Speeding up Excel macros

By default macros are run with Excel being fully responsive and displays everything as the process goes along. It also listens to events and recalculates everything if you have the default of calculation as automatic. Disabling all those things for the duration of the macro results in a truly huge improvement on performance. We are talking seconds versus minutes in execution time depending on what the macro does.

pStarter

Here is a small routine that switches off Excel interactivity. Call this in the beginning of your main code and see – or more to the point – don’t see but notice the drop in execution duration.

The optional arguments allow you to inform the user on the status bar and leave on select responsiveness. However in most cases you just call pStarter with no arguments.

pStopper

Then the “bad” news. Because you have now made Excel non-responsive you must reverse the situation at the end of your main code. Here is the procedure for that.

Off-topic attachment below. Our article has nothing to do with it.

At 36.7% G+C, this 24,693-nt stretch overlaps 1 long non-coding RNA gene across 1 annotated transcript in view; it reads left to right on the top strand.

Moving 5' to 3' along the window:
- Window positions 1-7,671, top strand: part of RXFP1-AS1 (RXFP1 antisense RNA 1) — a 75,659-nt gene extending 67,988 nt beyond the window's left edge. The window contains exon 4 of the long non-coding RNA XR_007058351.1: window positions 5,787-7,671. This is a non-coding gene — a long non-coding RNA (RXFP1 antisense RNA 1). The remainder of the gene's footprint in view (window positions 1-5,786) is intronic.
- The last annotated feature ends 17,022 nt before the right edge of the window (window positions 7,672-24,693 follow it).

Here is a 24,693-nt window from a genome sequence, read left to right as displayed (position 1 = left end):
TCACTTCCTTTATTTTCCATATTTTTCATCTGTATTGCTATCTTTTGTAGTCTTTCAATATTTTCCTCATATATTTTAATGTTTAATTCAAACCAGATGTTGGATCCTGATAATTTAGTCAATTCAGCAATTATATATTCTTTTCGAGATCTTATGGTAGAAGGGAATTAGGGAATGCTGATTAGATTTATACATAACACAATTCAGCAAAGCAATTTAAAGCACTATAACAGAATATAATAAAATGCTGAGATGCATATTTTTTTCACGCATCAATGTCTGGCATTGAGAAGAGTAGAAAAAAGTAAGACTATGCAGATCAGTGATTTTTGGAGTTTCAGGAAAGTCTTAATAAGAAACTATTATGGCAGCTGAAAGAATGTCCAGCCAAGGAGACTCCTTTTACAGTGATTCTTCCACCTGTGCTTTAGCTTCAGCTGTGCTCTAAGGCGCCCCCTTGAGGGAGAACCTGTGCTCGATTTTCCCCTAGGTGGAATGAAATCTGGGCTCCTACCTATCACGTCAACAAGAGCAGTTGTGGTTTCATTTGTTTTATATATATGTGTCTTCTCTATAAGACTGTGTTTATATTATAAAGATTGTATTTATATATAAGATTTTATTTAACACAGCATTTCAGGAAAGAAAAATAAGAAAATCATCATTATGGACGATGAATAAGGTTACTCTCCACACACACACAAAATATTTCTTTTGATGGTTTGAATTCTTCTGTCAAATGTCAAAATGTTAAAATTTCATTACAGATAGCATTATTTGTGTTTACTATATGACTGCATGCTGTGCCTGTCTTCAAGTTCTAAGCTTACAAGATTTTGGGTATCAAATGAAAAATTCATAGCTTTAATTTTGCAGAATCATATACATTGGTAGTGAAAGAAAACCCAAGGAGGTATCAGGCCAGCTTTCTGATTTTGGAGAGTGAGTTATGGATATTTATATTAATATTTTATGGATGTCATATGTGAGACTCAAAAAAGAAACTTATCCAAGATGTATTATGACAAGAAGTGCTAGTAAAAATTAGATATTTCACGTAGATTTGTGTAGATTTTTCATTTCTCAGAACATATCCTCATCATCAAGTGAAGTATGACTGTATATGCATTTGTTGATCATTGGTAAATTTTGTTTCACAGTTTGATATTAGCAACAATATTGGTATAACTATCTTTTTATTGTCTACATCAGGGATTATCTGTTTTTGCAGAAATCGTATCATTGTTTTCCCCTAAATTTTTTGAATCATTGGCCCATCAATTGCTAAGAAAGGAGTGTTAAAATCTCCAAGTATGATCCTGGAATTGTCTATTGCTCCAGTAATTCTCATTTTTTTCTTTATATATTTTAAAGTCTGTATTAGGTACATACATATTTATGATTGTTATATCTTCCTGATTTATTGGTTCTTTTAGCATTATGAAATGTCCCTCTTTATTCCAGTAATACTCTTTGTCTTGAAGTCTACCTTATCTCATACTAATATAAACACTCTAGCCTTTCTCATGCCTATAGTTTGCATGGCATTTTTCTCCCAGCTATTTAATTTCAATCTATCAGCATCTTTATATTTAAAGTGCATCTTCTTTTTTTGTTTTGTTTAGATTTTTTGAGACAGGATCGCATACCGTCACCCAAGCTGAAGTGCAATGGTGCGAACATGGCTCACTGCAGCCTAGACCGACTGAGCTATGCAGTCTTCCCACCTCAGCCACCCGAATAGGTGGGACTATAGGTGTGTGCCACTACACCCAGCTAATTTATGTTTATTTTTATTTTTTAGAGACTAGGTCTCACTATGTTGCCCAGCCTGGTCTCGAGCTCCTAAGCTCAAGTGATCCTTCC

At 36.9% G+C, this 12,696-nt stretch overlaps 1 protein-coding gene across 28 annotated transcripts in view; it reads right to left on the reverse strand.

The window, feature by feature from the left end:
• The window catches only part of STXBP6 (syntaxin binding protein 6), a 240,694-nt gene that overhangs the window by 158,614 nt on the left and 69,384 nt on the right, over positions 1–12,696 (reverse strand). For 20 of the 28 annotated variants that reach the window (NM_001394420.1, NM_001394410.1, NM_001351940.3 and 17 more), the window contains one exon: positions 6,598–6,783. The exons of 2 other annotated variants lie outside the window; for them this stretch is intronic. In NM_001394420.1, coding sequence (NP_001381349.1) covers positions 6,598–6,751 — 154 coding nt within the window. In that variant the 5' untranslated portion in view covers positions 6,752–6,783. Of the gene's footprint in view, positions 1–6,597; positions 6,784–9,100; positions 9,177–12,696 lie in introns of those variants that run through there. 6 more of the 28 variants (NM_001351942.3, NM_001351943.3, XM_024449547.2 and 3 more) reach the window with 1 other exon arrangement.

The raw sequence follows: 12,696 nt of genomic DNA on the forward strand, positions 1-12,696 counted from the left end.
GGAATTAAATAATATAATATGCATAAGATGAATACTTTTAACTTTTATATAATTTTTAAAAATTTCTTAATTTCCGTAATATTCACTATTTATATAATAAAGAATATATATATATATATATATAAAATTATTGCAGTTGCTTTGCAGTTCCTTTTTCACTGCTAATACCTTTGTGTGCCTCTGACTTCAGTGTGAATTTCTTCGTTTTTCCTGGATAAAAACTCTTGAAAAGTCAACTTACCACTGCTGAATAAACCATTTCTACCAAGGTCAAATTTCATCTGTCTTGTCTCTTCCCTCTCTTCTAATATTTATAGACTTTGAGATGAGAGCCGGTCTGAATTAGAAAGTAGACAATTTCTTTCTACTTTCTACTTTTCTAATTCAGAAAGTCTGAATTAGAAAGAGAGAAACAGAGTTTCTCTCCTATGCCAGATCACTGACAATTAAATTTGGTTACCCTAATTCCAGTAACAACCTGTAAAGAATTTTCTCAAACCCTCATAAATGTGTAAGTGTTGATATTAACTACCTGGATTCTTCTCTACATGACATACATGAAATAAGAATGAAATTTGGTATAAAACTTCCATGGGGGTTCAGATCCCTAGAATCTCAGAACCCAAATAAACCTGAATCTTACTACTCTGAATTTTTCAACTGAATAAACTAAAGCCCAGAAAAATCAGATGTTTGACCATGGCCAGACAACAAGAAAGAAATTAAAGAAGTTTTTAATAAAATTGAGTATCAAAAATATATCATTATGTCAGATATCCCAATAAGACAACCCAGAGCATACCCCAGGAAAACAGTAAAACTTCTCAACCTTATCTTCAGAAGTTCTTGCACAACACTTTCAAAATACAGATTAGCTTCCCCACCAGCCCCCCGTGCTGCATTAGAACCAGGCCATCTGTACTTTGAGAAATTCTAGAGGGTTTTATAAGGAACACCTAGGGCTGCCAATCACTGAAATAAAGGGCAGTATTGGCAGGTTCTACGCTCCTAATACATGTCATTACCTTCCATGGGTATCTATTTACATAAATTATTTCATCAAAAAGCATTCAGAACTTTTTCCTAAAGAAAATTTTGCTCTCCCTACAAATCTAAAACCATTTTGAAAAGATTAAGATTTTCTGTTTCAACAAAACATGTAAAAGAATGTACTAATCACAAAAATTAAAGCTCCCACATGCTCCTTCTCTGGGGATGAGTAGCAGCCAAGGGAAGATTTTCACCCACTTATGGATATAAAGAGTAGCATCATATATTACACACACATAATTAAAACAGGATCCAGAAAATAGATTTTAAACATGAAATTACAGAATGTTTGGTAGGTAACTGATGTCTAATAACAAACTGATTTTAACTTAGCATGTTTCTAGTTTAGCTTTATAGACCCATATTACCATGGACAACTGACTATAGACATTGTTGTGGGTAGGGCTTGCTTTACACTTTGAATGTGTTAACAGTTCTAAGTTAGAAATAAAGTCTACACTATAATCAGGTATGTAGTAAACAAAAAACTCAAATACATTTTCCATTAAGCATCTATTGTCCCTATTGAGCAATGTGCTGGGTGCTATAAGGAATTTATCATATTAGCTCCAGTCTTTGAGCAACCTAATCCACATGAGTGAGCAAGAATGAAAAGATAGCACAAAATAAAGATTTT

The optional bEnd argument set to False will allow the code to continue after restoring responsiveness. This is sometimes useful if your code is a combination of multiple individual routines that are called separately depending on circumstances.

Should your main code exit at any point before reaching the pStopper function then your Excel session will remain unresponsive. So write the payload in a way that calls pStopper regardless of when it terminates. Especially remember to do that for error trapping.

Also note that if your macro runs for more than a few seconds then Excel will show (Not responding) in the title bar. This can be easily avoided by adding the simple command DoEvents within the Do…Loop, For…Next or While…Wend that is taking its sweet time to finish. You can use the pSBar routine to tell the user what is happening and as a bonus it runs DoEvents to keep Excel responsive.

Updated on February 12, 2017 at 10:34 am EEST

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